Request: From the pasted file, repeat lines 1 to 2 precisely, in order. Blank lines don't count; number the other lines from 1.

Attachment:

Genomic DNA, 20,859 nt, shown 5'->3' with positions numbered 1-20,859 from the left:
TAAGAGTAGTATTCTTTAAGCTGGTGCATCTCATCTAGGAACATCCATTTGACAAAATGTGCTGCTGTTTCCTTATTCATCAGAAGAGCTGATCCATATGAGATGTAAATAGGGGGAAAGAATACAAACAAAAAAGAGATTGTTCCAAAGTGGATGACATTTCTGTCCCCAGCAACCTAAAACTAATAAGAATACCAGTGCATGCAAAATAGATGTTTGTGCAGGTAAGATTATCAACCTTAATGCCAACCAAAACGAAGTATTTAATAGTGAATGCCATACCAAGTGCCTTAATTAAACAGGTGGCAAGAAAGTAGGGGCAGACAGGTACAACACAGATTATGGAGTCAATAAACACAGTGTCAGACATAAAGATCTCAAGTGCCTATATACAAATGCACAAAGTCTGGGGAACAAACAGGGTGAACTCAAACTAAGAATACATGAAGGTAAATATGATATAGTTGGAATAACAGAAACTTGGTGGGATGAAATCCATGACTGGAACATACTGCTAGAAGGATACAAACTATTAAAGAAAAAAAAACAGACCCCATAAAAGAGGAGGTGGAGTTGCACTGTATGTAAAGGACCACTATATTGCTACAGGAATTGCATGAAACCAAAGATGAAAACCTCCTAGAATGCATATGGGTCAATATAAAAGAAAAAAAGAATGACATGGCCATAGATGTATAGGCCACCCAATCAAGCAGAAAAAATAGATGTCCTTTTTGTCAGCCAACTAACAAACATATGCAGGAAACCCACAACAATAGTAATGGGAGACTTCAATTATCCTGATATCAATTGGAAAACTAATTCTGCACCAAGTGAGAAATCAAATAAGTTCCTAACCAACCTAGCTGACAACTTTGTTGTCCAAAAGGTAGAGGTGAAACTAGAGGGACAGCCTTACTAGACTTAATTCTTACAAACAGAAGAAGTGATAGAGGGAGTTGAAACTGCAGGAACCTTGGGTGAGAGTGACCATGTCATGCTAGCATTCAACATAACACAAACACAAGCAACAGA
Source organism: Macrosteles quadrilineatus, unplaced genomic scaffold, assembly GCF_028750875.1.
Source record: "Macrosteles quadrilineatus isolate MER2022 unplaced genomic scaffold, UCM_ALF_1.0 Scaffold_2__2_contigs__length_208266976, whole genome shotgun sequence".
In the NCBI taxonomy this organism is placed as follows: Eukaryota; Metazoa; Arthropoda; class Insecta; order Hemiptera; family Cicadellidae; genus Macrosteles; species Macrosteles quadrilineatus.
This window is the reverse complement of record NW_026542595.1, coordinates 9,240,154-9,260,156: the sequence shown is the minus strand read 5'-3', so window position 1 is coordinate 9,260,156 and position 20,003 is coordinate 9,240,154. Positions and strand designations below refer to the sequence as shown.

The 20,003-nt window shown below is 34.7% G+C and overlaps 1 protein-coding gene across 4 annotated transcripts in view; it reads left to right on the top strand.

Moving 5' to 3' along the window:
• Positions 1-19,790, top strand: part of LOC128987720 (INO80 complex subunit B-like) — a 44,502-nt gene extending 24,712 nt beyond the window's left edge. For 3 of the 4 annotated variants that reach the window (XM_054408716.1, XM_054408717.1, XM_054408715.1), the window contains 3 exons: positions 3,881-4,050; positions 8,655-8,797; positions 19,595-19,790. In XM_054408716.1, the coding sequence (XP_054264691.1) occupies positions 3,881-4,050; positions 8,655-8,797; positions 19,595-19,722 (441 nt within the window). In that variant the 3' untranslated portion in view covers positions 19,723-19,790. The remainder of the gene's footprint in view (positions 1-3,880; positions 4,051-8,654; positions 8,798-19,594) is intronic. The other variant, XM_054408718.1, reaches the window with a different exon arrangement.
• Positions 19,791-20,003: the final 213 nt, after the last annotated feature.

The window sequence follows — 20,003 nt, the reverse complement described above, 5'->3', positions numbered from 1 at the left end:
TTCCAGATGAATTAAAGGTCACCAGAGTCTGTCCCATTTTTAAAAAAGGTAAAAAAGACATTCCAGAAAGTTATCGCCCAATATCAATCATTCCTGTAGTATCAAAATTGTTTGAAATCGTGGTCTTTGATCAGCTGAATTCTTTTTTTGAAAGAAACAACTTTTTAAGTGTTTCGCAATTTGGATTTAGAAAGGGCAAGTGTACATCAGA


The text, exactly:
Genomic DNA, 20,859 nt, shown 5'->3' with positions numbered 1-20,859 from the left:
TAAGAGTAGTATTCTTTAAGCTGGTGCATCTCATCTAGGAACATCCATTTGACAAAATGTGCTGCTGTTTCCTTATTCATCAGAAGAGCTGATCCATATGAGATGTAAATAGGGGGAAAGAATACAAACAAAAAAGAGATTGTTCCAAAGTGGATGACATTTCTGTCCCCAGCAACCTAAAACTAATAAGAATACCAGTGCATGCAAAATAGATGTTTGTGCAGGTAAGATTATCAACCTTAATGCCAACCAAAACGAAGTATTTAATAGTGAATGCCATACCAAGTGCCTTAATTAAACAGGTGGCAAGAAAGTAGGGGCAGACAGGTACAACACAGATTATGGAGTCAATAAACACAGTGTCAGACATAAAGATCTCAAGTGCCTATATACAAATGCACAAAGTCTGGGGAACAAACAGGGTGAACTCAAACTAAGAATACATGAAGGTAAATATGATATAGTTGGAATAACAGAAACTTGGTGGGATGAAATCCATGACTGGAACATACTGCTAGAAGGATACAAACTATTAAAGAAAAAAAAACAGACCCCATAAAAGAGGAGGTGGAGTTGCACTGTATGTAAAGGACCACTATATTGCTACAGGAATTGCATGAAACCAAAGATGAAAACCTCCTAGAATGCATATGGGTCAATATAAAAGAAAAAAAGAATGACATGGCCATAGATGTATAGGCCACCCAATCAAGCAGAAAAAATAGATGTCCTTTTTGTCAGCCAACTAACAAACATATGCAGGAAACCCACAACAATAGTAATGGGAGACTTCAATTATCCTGATATCAATTGGAAAACTAATTCTGCACCAAGTGAGAAATCAAATAAGTTCCTAACCAACCTAGCTGACAACTTTGTTGTCCAAAAGGTAGAGGTGAAACTAGAGGGACAGCCTTACTAGACTTAATTCTTACAAACAGAAGAAGTGATAGAGGGAGTTGAAACTGCAGGAACCTTGGGTGAGAGTGACCATGTCATGCTAGCATTCAACATAACACAAACACAAGCAACAGA